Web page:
Thomas Jefferson Papers

90. A Bill Constituting the High Court of Chancery, 18 June 1779

90. A Bill Constituting the High Court of Chancery

Be it enacted by the General Assembly, that the Court of Equity, called the High Court of Chancery, consisting of the present three Judges thereof, or their successors, to be appointed, when vacancies happen, in manner herein after directed, of whom any two are declared to be a sufficient number to constitute a court, shall be a Court of Record, and have jurisdiction over all persons, and in all causes now depending, and hereafter to be brought, before them, by subpœna in Chancery, and bill in equity, originally commenced in that court, or removed thither by writs of certiorari, where the matter in controversy shall be equal in value to ten pounds, of current money, or two thousand pounds of tobacco, or, of less value, if the Justices of a county, city, or borough or the vestry of a parish be parties, by appeal from the decrees of the court of any county, city, or borough, in Chancery, by habeas corpus, and by any other lawful ways or means. The said court shall also take cognizance of suits for alimony and legacies, and all such other matters as the High Court of Chancery in England, by custom, exerciseth jurisdiction in. Every future Judge of the said court shall be chosen out of the Judges of the General Court, or the Court of Admiralty, or such counsel, if such there be, as shall have attended at the bar of this court, or of the General Court, for seven years, and shall be appointed by commission of the Governor, and, before he enter upon the duties of his office, shall give assurance of fidelity to the commonwealth, and also take the oath of office, following: “You shall swear, that well and truly you will serve this commonwealth, in the office of Judge of the High Court of Chancery; and that you will do equal right to all manner of people, great and small, high and low, rich and poor, according to equity and good conscience, and the laws and usages of Virginia, without respect of persons. You shall not take, by yourself, or by another, any gift, fee, or reward of gold, silver or any other thing, directly or indirectly, of any person or persons, great or small, for any matter done, or to be done, by virtue of your office, except such fees or salary as shall be by law appointed. You shall not maintain, by yourself, or by any other, privily or openly, any plea or quarrel depending in the courts of this commonwealth. You shall not delay any person of right for the letters or request of any person, nor for any other cause, and if any letter or request come to you contrary to law, you shall nothing do for such letter or request; but you shall proceed to do the law, any such letter or request notwithstanding. And finally, in all things belonging to your said office, during your continuance therein, you shall faithfully, justly, and truly, according to the best of your skill and judgment, do equal and impartial justice, without fraud, favour, affection, or partiality. So help you God.” Which oath shall be administered in open court, if it be sitting, or, if not, by one of the other Judges who shall give a certificate thereof: And the taking of the said oath, in the former case, or such certificate, in the other, shall be recorded in the said court. And any Judge presuming to execute his office, before he shall have given such assurance of fidelity, and taken the said oath, shall forfeit and pay five hundred pounds, of current money, to the use of the commonwealth. The Judges of the said court shall hold their offices so long as they respectively demean themselves well therein, and shall take precedence in court, according to the order in time of their elections, or nominations in the ballot. This court shall appoint a clerk, when and so often as that office shall become vacant, who shall continue in office so long as he shall demean himself well therein. They shall also appoint a serjeant at arms, who shall continue in office during their pleasure. Any two Judges of the court may appoint a clerk in the room of him who shall die in vacation, to continue in office until the succeeding term. The clerk may appoint an assistant clerk with the approbation of the court, and not otherwise, to continue in office during the pleasure of his principal. The sheriff of that county in which the court shall sit, and his undersheriffs, or such and so many of them as the court shall direct, shall attend, and obey, this court, as the officers thereof. This court shall sit two terms, in every year at the capitol, in Williamsburg, or at or in such other house or place as the General Assembly shall hereafter appoint; or, if the place appointed, or to be appointed, be destroyed, or be in the power of, or in danger of invasion by, a public enemy, or infected with a contagious or pestilential disease, in a recess of the General Assembly, at such place as the Governor, with advice of the Council, by writ of adjournment which he is hereby empowered to issue, shall direct, until further provision be made by law. The terms shall begin on the fifth day of April and September, or, if that be Sunday, then on the next day, and shall be continued eight days, Sunday excluded, each. Before every term, the clerk shall make out a list of all causes depending in court, which are ready for hearing that term, distributing them, in convenient numbers, amongst the days thereof; and shall deliver subpœnas, for summoning witnesses, to any parties who desire them. The said court may be adjourned by one Judge, before the coming of another, for the same number of days, and all matters depending in it, when the court shall not sit in any term, or shall not continue to sit the whole term, shall stand continued to the next term, in the same manner as the General Court may be adjourned by one or two of the Judges thereof, and as matters depending in that court shall stand continued. A Judge of this court, accused of corruption, oppression, or other maladministration, may be impeached thereof by the House of Delegates before the Court of Appeals, and the impeachment shall be prosecuted, and the delinquent punished, in the like manner as in the case of a Judge of the General Court so impeached, if found guilty.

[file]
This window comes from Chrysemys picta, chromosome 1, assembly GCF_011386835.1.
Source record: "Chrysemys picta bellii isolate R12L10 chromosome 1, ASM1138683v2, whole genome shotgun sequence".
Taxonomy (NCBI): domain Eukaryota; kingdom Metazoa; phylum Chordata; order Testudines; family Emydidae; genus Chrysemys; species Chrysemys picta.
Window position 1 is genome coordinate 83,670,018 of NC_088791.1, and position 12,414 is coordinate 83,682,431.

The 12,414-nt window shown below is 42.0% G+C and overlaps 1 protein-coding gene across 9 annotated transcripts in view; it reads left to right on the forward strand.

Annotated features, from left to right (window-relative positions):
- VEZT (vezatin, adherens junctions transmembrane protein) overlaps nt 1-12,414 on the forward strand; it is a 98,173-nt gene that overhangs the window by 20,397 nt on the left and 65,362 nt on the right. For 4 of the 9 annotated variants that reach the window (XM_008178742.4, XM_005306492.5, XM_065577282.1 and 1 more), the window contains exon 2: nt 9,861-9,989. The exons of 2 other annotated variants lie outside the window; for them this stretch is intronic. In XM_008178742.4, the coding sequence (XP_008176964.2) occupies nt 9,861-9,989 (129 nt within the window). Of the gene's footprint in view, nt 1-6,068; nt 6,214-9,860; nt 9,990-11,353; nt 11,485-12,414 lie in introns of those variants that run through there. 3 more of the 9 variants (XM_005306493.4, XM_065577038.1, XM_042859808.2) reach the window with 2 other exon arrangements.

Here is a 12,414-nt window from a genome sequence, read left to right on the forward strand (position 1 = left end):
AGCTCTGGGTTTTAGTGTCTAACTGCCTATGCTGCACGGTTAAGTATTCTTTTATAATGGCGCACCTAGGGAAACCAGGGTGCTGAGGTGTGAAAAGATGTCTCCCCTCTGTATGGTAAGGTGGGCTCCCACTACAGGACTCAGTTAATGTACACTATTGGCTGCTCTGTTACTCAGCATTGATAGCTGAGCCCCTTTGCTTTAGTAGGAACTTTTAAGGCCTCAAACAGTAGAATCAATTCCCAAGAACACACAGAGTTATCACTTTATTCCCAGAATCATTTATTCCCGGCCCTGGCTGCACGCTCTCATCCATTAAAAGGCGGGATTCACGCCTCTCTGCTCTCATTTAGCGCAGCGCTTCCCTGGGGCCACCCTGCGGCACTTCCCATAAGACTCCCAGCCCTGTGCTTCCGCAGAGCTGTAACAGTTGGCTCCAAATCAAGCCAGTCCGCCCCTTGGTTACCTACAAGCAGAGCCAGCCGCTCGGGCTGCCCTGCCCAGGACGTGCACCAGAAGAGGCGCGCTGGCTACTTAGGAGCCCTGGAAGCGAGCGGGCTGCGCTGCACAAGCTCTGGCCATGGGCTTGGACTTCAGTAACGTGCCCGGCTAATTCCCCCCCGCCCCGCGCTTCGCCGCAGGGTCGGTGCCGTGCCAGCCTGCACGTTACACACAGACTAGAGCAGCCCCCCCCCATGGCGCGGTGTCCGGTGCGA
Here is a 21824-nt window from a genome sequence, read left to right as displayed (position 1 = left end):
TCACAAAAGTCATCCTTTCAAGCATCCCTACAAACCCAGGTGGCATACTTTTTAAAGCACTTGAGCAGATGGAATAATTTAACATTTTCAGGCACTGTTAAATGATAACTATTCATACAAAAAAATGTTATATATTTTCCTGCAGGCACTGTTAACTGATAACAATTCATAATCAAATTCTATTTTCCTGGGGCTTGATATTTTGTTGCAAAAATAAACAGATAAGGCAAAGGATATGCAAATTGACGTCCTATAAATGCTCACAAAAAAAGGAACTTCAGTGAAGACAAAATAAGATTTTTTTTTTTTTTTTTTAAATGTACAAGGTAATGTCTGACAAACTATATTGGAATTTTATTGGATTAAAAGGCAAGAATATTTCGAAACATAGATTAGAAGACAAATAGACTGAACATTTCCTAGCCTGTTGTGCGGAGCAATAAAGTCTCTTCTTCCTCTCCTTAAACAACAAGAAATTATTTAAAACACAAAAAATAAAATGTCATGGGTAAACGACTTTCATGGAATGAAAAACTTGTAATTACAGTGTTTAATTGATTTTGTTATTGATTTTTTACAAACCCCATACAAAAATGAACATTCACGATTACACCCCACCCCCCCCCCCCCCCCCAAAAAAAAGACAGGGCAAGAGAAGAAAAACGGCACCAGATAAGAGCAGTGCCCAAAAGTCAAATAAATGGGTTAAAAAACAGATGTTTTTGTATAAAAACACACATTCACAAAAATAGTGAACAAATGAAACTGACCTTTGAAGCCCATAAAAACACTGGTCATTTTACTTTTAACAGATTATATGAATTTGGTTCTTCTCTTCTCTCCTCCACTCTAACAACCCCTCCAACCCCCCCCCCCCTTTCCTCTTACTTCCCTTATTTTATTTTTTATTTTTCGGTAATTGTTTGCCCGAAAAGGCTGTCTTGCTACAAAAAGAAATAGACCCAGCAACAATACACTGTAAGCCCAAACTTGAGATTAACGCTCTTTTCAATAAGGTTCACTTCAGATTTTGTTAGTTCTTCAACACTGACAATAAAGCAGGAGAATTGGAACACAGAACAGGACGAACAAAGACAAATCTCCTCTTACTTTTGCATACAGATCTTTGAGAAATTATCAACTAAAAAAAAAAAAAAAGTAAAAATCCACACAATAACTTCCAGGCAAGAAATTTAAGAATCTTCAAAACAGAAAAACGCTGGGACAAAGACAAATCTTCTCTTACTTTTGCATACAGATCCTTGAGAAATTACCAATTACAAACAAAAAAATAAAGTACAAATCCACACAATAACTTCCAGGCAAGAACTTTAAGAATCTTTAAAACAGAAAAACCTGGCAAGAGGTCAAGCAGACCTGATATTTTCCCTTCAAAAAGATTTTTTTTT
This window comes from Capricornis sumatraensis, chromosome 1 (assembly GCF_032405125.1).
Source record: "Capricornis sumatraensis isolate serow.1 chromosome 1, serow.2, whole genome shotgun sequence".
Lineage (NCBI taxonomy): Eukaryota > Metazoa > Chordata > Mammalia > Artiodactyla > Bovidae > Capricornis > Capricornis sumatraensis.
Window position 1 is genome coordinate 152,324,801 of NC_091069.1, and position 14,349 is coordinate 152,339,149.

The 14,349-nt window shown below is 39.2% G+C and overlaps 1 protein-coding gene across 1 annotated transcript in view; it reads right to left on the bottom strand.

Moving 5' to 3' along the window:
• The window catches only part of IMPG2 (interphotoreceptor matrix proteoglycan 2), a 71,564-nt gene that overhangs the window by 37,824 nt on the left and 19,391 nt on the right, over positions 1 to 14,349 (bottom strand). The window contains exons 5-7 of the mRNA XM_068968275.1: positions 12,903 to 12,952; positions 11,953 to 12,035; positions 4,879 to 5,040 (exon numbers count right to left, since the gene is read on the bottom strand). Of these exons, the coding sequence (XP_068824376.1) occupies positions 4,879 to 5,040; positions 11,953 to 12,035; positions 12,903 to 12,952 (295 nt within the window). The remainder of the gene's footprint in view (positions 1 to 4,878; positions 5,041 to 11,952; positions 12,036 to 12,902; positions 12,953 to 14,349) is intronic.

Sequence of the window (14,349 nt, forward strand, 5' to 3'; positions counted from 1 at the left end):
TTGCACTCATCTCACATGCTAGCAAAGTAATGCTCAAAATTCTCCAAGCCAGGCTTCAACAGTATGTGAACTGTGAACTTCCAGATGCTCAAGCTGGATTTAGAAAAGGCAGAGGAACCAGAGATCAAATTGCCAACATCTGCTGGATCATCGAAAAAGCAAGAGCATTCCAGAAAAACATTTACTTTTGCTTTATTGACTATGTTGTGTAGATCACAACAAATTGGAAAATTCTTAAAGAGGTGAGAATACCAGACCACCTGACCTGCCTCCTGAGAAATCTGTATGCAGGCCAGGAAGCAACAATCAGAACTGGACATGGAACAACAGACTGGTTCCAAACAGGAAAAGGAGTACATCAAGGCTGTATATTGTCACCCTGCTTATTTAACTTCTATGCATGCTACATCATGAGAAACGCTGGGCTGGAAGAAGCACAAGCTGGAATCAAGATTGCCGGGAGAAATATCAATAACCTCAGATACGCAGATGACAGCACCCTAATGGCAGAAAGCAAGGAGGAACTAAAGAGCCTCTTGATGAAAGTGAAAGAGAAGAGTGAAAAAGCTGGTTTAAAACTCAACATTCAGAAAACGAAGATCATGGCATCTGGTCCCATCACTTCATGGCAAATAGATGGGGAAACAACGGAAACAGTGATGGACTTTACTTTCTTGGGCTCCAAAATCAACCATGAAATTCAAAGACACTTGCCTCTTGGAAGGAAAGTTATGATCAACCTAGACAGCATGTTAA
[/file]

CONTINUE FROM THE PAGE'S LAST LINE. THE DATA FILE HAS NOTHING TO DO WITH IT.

Report description begins Report of the Committee of Revisors Appointed by the General Assembly of Virginia in MDCCLXXVI, Richmond, 1784 description ends , p. 62. MS (ViU); clerk’s copy.

See TJ’s Bill for Establishing a High Court of Chancery under date of 25 Nov. to 4 Dec. 1776; also the Act as adopted at the Oct. 1777 session, Hening, description begins William W. Hening, The Statutes at Large; Being a Collection of All the Laws of Virginia description ends ix, 389–99. Bill No. 90 only restates that part of the Act of 1777 concerning the organization of the court, its jurisdiction, date of holding sessions; procedural matters which were included in the Act of 1777 were separated by the Committee of Revisors and incorporated in another Bill (see Bill No. 101, below). Bill presented by Madison 31 Oct. 1785, read twice, and on 14 Dec. postponed to Oct. 1786 session; on 1 Nov. 1786 it was brought up again, read twice, and committed to committee of the whole (JHD description begins Journal of the House of Delegates of the Commonwealth of Virginia (cited by session and date of publication) description ends , Oct. 1785, 1828 edn., p. 12–15, 92; same, Oct. 1786, p. 16–17). Apparently no further action was taken until, at the Oct. 1792 session, an Act was passed “reducing into one, the several acts concerning the High Court of Chancery” (Hening, description begins William W. Hening, The Statutes at Large; Being a Collection of All the Laws of Virginia description ends xiii, 411–22).